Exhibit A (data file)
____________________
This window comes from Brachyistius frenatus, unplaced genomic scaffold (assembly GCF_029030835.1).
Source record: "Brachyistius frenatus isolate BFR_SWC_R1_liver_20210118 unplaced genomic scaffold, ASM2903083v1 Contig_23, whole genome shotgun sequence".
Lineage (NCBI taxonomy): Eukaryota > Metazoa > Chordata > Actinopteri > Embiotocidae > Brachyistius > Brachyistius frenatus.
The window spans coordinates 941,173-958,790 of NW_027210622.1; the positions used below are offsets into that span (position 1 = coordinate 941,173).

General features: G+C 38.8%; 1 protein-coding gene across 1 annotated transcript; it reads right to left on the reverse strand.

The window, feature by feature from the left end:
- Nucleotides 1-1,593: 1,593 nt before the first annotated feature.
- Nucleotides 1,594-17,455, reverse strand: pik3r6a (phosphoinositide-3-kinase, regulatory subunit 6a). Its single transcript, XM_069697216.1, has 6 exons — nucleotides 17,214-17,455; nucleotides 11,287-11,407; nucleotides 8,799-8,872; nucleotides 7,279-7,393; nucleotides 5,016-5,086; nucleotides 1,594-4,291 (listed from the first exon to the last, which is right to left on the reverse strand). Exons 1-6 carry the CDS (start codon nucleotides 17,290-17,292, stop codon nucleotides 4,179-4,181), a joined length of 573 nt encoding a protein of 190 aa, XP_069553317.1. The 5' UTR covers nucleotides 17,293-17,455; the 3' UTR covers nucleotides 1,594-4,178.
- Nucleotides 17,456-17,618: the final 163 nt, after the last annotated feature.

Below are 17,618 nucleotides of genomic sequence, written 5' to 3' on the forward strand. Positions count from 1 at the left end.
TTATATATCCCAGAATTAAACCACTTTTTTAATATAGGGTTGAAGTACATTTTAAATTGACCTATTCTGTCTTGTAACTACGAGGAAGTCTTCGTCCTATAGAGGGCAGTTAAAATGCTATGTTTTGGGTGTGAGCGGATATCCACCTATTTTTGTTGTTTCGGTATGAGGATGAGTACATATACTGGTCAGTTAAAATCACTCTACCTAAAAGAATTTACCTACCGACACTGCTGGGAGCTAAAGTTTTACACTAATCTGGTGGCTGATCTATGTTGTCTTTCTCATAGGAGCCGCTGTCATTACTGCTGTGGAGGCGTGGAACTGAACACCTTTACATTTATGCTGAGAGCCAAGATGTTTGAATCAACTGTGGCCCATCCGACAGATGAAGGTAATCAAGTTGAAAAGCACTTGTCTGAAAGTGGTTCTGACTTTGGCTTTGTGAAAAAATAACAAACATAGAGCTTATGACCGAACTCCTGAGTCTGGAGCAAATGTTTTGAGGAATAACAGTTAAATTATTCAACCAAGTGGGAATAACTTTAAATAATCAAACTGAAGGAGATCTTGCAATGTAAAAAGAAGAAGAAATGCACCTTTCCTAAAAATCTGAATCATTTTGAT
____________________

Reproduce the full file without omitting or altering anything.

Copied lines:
This window comes from Brachyistius frenatus, unplaced genomic scaffold (assembly GCF_029030835.1).
Source record: "Brachyistius frenatus isolate BFR_SWC_R1_liver_20210118 unplaced genomic scaffold, ASM2903083v1 Contig_23, whole genome shotgun sequence".
Lineage (NCBI taxonomy): Eukaryota > Metazoa > Chordata > Actinopteri > Embiotocidae > Brachyistius > Brachyistius frenatus.
The window spans coordinates 941,173-958,790 of NW_027210622.1; the positions used below are offsets into that span (position 1 = coordinate 941,173).

General features: G+C 38.8%; 1 protein-coding gene across 1 annotated transcript; it reads right to left on the reverse strand.

The window, feature by feature from the left end:
- Nucleotides 1-1,593: 1,593 nt before the first annotated feature.
- Nucleotides 1,594-17,455, reverse strand: pik3r6a (phosphoinositide-3-kinase, regulatory subunit 6a). Its single transcript, XM_069697216.1, has 6 exons — nucleotides 17,214-17,455; nucleotides 11,287-11,407; nucleotides 8,799-8,872; nucleotides 7,279-7,393; nucleotides 5,016-5,086; nucleotides 1,594-4,291 (listed from the first exon to the last, which is right to left on the reverse strand). Exons 1-6 carry the CDS (start codon nucleotides 17,290-17,292, stop codon nucleotides 4,179-4,181), a joined length of 573 nt encoding a protein of 190 aa, XP_069553317.1. The 5' UTR covers nucleotides 17,293-17,455; the 3' UTR covers nucleotides 1,594-4,178.
- Nucleotides 17,456-17,618: the final 163 nt, after the last annotated feature.

Below are 17,618 nucleotides of genomic sequence, written 5' to 3' on the forward strand. Positions count from 1 at the left end.
TTATATATCCCAGAATTAAACCACTTTTTTAATATAGGGTTGAAGTACATTTTAAATTGACCTATTCTGTCTTGTAACTACGAGGAAGTCTTCGTCCTATAGAGGGCAGTTAAAATGCTATGTTTTGGGTGTGAGCGGATATCCACCTATTTTTGTTGTTTCGGTATGAGGATGAGTACATATACTGGTCAGTTAAAATCACTCTACCTAAAAGAATTTACCTACCGACACTGCTGGGAGCTAAAGTTTTACACTAATCTGGTGGCTGATCTATGTTGTCTTTCTCATAGGAGCCGCTGTCATTACTGCTGTGGAGGCGTGGAACTGAACACCTTTACATTTATGCTGAGAGCCAAGATGTTTGAATCAACTGTGGCCCATCCGACAGATGAAGGTAATCAAGTTGAAAAGCACTTGTCTGAAAGTGGTTCTGACTTTGGCTTTGTGAAAAAATAACAAACATAGAGCTTATGACCGAACTCCTGAGTCTGGAGCAAATGTTTTGAGGAATAACAGTTAAATTATTCAACCAAGTGGGAATAACTTTAAATAATCAAACTGAAGGAGATCTTGCAATGTAAAAAGAAGAAGAAATGCACCTTTCCTAAAAATCTGAATCATTTTGAT